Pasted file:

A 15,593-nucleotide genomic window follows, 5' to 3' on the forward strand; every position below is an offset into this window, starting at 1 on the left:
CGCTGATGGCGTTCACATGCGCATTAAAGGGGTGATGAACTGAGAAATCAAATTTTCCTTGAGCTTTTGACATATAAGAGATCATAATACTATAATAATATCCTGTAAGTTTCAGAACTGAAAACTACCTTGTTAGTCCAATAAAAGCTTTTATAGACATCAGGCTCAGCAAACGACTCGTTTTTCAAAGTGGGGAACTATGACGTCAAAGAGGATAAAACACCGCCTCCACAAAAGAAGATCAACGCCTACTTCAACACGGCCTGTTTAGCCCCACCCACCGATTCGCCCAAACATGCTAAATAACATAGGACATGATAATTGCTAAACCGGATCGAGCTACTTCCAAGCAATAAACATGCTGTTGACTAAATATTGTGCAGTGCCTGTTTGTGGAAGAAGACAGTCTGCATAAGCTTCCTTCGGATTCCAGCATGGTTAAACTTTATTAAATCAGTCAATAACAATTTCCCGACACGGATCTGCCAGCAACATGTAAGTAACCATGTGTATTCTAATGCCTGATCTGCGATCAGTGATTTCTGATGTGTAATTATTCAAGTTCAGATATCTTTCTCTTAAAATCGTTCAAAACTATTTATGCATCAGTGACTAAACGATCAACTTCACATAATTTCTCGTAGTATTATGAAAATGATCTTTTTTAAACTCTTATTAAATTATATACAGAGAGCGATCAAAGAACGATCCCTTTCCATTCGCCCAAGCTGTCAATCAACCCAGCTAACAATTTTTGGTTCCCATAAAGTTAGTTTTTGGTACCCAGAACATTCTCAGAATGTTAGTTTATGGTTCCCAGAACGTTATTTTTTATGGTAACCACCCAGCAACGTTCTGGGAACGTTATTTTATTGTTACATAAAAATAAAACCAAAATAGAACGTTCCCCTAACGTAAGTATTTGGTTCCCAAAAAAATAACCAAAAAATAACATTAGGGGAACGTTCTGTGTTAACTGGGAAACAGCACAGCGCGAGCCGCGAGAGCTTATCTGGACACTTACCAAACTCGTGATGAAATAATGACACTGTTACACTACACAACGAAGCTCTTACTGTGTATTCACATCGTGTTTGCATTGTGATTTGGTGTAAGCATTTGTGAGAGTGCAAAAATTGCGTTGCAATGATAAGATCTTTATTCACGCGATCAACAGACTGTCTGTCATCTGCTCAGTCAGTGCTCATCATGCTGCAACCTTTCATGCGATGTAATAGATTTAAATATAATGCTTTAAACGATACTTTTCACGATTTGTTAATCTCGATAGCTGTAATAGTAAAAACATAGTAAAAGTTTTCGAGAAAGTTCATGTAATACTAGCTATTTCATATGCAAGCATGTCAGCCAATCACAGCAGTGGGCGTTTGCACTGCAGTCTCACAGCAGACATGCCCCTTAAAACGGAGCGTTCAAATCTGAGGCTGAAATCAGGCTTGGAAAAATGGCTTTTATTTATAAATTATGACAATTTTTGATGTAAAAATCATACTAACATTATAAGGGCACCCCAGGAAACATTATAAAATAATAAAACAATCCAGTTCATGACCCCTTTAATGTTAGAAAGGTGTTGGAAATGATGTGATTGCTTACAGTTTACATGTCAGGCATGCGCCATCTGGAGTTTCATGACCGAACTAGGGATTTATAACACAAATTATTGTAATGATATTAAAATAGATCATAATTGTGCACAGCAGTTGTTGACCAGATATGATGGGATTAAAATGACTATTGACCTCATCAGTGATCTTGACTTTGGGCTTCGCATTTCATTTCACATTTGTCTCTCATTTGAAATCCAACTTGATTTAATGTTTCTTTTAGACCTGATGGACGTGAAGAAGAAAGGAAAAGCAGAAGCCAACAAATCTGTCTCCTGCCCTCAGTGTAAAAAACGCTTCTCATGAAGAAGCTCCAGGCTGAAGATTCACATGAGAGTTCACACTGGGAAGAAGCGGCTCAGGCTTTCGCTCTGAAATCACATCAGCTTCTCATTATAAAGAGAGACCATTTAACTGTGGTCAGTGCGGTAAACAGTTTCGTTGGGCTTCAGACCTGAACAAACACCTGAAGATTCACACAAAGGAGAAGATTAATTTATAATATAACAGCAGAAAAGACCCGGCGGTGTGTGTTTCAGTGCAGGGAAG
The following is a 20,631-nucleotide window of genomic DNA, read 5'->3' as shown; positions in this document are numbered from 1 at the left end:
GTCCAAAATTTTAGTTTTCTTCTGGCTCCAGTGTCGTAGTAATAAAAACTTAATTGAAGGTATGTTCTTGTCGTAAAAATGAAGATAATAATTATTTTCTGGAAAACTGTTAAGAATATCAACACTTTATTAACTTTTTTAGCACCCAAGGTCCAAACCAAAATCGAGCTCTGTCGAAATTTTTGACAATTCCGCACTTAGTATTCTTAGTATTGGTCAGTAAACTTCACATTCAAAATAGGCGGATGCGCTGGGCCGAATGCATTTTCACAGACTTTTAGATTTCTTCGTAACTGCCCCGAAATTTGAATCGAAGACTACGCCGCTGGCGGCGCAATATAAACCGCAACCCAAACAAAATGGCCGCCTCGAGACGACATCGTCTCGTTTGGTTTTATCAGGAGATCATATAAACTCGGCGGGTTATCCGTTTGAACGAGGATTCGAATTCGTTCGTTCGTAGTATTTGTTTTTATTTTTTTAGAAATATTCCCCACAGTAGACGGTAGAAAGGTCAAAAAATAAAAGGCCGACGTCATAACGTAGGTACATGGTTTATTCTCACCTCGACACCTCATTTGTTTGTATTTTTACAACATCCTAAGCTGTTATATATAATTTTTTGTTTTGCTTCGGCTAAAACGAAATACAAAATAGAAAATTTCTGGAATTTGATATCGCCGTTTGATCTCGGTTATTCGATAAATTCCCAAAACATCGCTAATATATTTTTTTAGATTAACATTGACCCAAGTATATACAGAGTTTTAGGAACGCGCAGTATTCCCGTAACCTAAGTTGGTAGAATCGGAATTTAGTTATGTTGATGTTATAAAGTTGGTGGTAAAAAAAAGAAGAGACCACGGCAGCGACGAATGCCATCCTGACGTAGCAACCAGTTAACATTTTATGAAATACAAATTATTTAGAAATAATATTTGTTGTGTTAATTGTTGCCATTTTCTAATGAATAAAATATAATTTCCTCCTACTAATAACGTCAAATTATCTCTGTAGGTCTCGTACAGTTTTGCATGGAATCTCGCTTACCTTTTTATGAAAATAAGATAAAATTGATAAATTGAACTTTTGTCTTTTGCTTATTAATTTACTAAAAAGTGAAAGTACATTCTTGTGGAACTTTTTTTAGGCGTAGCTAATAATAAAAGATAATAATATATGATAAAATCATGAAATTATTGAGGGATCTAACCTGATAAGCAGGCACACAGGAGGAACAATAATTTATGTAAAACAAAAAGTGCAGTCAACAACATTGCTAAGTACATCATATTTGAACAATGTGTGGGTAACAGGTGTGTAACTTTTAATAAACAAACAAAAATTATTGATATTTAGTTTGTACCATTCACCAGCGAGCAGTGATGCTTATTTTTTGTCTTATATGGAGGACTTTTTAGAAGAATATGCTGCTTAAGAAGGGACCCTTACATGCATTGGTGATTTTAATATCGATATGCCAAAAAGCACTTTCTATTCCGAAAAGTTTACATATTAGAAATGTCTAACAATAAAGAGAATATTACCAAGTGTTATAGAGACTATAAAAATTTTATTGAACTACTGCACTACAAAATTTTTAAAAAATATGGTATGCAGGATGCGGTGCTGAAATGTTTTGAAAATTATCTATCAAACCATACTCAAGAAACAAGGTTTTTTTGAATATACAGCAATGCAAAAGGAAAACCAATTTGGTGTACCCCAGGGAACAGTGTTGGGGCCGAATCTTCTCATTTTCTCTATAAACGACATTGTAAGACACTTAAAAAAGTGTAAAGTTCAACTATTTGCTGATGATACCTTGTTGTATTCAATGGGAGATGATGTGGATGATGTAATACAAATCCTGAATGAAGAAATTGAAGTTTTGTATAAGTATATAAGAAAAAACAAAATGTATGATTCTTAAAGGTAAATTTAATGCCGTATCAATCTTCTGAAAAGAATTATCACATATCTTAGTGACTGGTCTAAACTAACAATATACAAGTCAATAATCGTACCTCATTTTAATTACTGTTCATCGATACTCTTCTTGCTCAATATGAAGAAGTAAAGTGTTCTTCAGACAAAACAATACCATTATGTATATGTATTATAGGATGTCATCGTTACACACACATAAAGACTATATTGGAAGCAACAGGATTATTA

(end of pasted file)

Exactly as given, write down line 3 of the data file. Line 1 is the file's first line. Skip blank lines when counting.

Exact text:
The following is a 20,631-nucleotide window of genomic DNA, read 5'->3' as shown; positions in this document are numbered from 1 at the left end: